• Land Use and Recovery: Land use, from which we gain natural capital stocks and ecosystem services, drives how we produce food, fuel and fibers, all which have increasing demand.¹¹ At the same time, the very land used to produce these essentials were once forests and natural carbon sinks that helped mitigate emissions. Companies that can either develop strategies of using land sustainably or expand the marketplace for natural carbon sequestration and forestry conservation are needed to decrease the 15 million ha of land degraded each year.¹²

Adaptation and Access

  • Energy Access: As we enter 2022, nearly 1.5 billion people around the world still don’t have reliable access to electricity.¹³ Think about this for a second — 1 in 4 people either don’t have access to electricity altogether or their access is so unreliable that they never know when that week-long power outage is around the corner. Energy access impacts people’s lives in the most fundamental ways. Children learn all day in hot and humid classrooms without air conditioning, and then have to do their homework out under the streetlights because they have no light at home. Doctors have to perform complicated surgical procedures on overnight patients by candlelight. And public health officials have to throw out life-saving vaccines because there’s no way of knowing if they spoiled in the refrigerators while the power was out.¹⁴ These examples highlight how energy access and poverty are inextricably linked. Electricity is essential when you’re trying to get an education or when you’re trying to access basic healthcare services. And that’s why improving reliable access to electricity is critical to lifting the world’s least privileged out of poverty.
  • Adaptation: In the most optimistic 2050 scenario, the world comes together to dramatically reduce emissions and remove carbon from the atmosphere at scale. (A more likely scenario is that we blow past the 1.5 degree C warming target well before 2050.)¹⁵ Even in the most rose-colored glasses view of the future, the world will continue to warm, the impacts of which will be most felt by the poorest in society, particularly in the Global South. We need entrepreneurs helping us adapt to a world with higher temperatures, rising sea levels, fiercer storms, unpredictable rainfall, more acidic oceans, and less biodiversity. Additionally, entrepreneurs providing high-quality climate data, monitoring, and early warning systems will be crucial to enabling adaptation efforts. The UN estimates that universal access to early warning systems alone can deliver benefits up to 10 times the initial cost.¹⁶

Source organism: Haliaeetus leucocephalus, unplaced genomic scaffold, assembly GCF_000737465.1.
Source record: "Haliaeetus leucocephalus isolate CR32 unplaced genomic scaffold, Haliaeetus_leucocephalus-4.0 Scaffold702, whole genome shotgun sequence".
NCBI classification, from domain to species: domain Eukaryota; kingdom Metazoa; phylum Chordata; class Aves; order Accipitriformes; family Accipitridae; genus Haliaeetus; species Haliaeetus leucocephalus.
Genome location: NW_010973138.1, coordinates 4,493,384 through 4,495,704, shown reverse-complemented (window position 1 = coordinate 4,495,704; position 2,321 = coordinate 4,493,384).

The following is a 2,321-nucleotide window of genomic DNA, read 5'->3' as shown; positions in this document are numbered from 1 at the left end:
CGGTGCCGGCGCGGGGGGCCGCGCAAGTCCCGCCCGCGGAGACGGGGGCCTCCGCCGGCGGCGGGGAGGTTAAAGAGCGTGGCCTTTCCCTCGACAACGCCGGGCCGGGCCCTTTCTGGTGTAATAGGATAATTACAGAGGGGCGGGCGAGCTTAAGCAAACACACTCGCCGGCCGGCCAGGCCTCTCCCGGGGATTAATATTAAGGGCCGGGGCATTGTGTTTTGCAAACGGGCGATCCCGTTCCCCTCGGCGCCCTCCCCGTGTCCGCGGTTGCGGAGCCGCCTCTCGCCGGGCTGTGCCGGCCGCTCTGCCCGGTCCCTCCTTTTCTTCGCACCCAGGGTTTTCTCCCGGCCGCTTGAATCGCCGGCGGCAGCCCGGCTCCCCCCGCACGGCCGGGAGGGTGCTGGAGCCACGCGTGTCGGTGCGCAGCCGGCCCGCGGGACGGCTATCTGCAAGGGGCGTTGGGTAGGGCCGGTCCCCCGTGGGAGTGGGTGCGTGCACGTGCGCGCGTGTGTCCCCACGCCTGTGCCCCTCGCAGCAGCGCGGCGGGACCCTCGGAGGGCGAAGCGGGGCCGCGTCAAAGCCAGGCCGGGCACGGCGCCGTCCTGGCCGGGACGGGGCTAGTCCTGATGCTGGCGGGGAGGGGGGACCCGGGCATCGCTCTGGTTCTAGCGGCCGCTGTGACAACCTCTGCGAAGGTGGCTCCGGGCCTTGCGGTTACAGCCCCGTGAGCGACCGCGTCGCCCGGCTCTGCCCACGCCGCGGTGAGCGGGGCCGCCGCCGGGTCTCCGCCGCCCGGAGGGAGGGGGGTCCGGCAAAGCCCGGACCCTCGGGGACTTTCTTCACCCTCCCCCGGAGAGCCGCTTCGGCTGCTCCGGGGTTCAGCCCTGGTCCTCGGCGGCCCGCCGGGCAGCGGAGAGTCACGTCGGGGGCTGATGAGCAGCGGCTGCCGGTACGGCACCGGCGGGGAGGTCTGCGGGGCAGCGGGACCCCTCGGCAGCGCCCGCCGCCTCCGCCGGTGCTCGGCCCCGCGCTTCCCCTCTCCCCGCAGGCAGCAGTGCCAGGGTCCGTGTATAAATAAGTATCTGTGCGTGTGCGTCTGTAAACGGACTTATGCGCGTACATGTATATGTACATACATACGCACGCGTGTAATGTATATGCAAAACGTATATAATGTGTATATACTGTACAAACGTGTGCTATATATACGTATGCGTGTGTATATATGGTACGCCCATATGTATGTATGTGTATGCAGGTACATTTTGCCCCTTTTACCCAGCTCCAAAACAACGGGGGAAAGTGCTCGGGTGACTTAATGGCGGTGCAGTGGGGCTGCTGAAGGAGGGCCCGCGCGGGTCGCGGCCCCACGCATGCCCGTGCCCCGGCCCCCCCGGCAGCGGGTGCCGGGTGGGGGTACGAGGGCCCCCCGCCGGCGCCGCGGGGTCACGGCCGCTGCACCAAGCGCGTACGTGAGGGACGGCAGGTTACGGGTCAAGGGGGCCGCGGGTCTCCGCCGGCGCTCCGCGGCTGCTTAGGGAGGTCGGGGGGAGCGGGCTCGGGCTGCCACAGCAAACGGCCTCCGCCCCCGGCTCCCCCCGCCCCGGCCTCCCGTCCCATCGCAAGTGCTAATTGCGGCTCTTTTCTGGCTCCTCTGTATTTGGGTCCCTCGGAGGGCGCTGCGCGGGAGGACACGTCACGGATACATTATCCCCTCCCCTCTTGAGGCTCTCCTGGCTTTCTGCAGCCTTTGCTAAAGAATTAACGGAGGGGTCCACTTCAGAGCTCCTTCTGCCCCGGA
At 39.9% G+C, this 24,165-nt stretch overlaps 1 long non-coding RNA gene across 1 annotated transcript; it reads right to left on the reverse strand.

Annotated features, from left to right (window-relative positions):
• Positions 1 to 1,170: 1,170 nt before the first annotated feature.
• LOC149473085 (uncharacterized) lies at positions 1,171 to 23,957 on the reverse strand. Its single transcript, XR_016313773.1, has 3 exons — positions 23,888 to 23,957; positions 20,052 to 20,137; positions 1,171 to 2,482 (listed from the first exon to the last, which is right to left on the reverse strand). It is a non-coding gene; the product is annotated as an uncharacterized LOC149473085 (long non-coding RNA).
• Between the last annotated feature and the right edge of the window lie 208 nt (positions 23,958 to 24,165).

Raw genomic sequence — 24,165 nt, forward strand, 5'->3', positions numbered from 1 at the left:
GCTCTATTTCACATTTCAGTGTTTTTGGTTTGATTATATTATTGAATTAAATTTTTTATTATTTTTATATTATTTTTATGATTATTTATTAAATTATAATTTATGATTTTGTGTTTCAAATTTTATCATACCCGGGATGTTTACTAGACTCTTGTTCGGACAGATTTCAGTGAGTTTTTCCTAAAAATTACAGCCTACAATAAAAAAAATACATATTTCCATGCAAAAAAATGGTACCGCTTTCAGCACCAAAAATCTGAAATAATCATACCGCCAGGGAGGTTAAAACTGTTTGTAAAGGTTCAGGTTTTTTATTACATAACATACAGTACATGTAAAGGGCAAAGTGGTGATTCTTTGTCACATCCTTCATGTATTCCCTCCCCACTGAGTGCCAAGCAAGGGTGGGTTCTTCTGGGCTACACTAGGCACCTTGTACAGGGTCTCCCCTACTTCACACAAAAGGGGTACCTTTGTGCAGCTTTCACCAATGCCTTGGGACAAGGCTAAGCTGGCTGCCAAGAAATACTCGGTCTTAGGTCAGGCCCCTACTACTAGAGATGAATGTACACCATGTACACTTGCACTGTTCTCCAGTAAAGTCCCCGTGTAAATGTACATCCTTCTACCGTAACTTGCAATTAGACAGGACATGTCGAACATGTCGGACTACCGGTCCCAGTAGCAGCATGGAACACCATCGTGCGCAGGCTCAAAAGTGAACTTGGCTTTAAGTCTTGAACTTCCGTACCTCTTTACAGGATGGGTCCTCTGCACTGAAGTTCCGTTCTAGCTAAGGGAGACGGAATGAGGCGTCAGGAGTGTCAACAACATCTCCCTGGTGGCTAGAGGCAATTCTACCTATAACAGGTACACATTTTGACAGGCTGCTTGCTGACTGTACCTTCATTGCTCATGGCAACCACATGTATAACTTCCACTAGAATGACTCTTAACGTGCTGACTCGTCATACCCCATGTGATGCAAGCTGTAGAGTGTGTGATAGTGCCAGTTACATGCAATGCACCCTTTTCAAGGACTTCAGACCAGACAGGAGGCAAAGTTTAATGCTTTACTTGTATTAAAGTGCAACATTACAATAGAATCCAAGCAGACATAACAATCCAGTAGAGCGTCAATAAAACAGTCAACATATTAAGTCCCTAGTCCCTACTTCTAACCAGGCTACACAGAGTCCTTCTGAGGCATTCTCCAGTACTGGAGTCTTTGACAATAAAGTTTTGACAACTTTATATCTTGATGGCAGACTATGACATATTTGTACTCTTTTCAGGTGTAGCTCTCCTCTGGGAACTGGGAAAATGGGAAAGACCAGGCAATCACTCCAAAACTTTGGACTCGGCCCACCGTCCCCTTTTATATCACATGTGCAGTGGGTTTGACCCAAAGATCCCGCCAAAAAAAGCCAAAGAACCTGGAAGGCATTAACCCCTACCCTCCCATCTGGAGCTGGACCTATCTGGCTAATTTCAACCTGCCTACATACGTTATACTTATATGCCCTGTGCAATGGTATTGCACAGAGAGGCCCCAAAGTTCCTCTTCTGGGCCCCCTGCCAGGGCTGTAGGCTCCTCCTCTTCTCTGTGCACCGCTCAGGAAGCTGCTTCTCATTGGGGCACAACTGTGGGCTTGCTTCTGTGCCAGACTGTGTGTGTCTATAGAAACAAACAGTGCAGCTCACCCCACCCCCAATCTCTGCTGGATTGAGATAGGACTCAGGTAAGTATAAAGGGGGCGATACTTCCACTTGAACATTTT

Our team has a depth of experience across these four pillars. We are operators who have helped scale Climate Tech startups from inception to global pioneers. We have deployed and financed innovative climate solutions across the globe, from the US to Zambia to Mexico. We bring deep experience in finance, politics, consulting, media, technology, and utilities, and are ready to help you grow your business.

The objective is clear: decarbonize our economy as quickly and efficiently as possible, preserve and grow the stock of natural capital, and lessen the impact of climate change on those most vulnerable. We seek to partner with entrepreneurs whose missions are aligned with our vision of a socially and environmentally sustainable economy. If you are tackling the greatest challenges of our generation, please get in touch with us at gsb_impact_fund-leadership@stanford.edu. We can’t wait to meet you.

Learn more about the GSB Impact Fund here.

Energy & Environment Team:

Mansoor Abbas, Caleb Cunningham, Patrick Dowling, Oren Fliegelman, Diego Ramirez Aguilar, Kathleen Schwind, Natalie Urban, Claire Yun, Amy Zhao